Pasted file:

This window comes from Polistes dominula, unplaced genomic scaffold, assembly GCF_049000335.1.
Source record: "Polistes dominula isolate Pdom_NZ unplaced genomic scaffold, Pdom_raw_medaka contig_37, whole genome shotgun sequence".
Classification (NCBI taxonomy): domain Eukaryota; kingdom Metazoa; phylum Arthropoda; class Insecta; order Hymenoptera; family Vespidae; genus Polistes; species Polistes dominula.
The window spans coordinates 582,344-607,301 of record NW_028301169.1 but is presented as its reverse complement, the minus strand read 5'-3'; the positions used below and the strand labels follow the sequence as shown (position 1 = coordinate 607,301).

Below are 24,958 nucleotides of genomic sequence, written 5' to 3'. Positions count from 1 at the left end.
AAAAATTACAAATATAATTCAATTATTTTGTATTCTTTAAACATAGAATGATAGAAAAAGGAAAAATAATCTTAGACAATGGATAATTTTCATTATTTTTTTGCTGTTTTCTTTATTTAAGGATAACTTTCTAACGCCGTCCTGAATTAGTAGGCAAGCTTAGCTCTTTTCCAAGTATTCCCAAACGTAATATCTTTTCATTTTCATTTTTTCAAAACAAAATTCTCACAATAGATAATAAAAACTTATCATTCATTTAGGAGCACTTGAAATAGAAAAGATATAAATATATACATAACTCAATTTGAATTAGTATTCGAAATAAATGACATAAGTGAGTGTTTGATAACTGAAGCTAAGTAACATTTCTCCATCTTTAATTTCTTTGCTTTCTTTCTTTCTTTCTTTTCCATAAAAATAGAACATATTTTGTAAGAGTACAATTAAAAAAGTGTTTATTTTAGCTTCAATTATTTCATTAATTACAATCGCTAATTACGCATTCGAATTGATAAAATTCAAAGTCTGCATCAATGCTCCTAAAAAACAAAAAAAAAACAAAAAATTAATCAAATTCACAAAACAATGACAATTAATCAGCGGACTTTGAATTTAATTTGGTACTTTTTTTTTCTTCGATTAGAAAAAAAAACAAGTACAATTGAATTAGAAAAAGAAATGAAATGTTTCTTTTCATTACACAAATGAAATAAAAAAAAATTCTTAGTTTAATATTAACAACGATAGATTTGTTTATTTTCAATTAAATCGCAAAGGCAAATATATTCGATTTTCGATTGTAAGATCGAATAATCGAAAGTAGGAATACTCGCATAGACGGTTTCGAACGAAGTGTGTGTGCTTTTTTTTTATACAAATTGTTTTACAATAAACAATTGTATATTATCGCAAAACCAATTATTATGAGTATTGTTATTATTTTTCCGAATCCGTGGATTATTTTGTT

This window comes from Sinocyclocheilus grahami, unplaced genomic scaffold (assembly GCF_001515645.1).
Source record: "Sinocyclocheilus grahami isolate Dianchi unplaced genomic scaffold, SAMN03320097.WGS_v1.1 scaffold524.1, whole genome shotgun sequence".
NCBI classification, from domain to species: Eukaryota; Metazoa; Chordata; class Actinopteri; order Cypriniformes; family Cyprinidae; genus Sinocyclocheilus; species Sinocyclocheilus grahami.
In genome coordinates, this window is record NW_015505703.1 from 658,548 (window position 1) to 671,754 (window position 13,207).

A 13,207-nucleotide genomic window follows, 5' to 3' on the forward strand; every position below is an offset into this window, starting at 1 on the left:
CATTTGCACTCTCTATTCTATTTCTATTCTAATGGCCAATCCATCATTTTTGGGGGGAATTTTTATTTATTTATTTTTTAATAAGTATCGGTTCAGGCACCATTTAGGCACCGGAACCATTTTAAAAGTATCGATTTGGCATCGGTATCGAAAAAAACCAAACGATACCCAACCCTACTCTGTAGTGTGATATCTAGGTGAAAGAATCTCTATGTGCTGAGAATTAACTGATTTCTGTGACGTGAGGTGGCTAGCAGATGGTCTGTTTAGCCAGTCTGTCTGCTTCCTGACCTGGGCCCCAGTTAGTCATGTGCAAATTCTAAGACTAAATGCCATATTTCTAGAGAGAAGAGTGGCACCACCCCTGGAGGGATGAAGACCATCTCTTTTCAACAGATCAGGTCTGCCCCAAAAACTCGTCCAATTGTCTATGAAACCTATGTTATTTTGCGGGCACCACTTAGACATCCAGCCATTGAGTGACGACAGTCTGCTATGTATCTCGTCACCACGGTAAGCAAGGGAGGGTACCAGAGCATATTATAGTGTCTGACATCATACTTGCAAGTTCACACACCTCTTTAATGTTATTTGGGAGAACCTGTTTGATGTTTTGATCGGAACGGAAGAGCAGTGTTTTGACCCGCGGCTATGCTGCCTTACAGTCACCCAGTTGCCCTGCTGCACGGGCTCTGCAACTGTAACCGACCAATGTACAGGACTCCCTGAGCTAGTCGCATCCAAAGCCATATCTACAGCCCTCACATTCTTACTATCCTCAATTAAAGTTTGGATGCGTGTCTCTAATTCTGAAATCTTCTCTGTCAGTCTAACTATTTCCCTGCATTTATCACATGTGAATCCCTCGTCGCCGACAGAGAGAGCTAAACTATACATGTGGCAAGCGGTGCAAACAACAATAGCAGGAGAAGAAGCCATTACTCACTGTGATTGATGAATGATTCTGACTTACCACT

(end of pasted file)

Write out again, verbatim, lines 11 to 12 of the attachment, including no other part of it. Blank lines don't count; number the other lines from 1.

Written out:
A 13,207-nucleotide genomic window follows, 5' to 3' on the forward strand; every position below is an offset into this window, starting at 1 on the left:
CATTTGCACTCTCTATTCTATTTCTATTCTAATGGCCAATCCATCATTTTTGGGGGGAATTTTTATTTATTTATTTTTTAATAAGTATCGGTTCAGGCACCATTTAGGCACCGGAACCATTTTAAAAGTATCGATTTGGCATCGGTATCGAAAAAAACCAAACGATACCCAACCCTACTCTGTAGTGTGATATCTAGGTGAAAGAATCTCTATGTGCTGAGAATTAACTGATTTCTGTGACGTGAGGTGGCTAGCAGATGGTCTGTTTAGCCAGTCTGTCTGCTTCCTGACCTGGGCCCCAGTTAGTCATGTGCAAATTCTAAGACTAAATGCCATATTTCTAGAGAGAAGAGTGGCACCACCCCTGGAGGGATGAAGACCATCTCTTTTCAACAGATCAGGTCTGCCCCAAAAACTCGTCCAATTGTCTATGAAACCTATGTTATTTTGCGGGCACCACTTAGACATCCAGCCATTGAGTGACGACAGTCTGCTATGTATCTCGTCACCACGGTAAGCAAGGGAGGGTACCAGAGCATATTATAGTGTCTGACATCATACTTGCAAGTTCACACACCTCTTTAATGTTATTTGGGAGAACCTGTTTGATGTTTTGATCGGAACGGAAGAGCAGTGTTTTGACCCGCGGCTATGCTGCCTTACAGTCACCCAGTTGCCCTGCTGCACGGGCTCTGCAACTGTAACCGACCAATGTACAGGACTCCCTGAGCTAGTCGCATCCAAAGCCATATCTACAGCCCTCACATTCTTACTATCCTCAATTAAAGTTTGGATGCGTGTCTCTAATTCTGAAATCTTCTCTGTCAGTCTAACTATTTCCCTGCATTTATCACATGTGAATCCCTCGTCGCCGACAGAGAGAGCTAAACTATACATGTGGCAAGCGGTGCAAACAACAATAGCAGGAGAAGAAGCCATTACTCACTGTGATTGATGAATGATTCTGACTTACCACT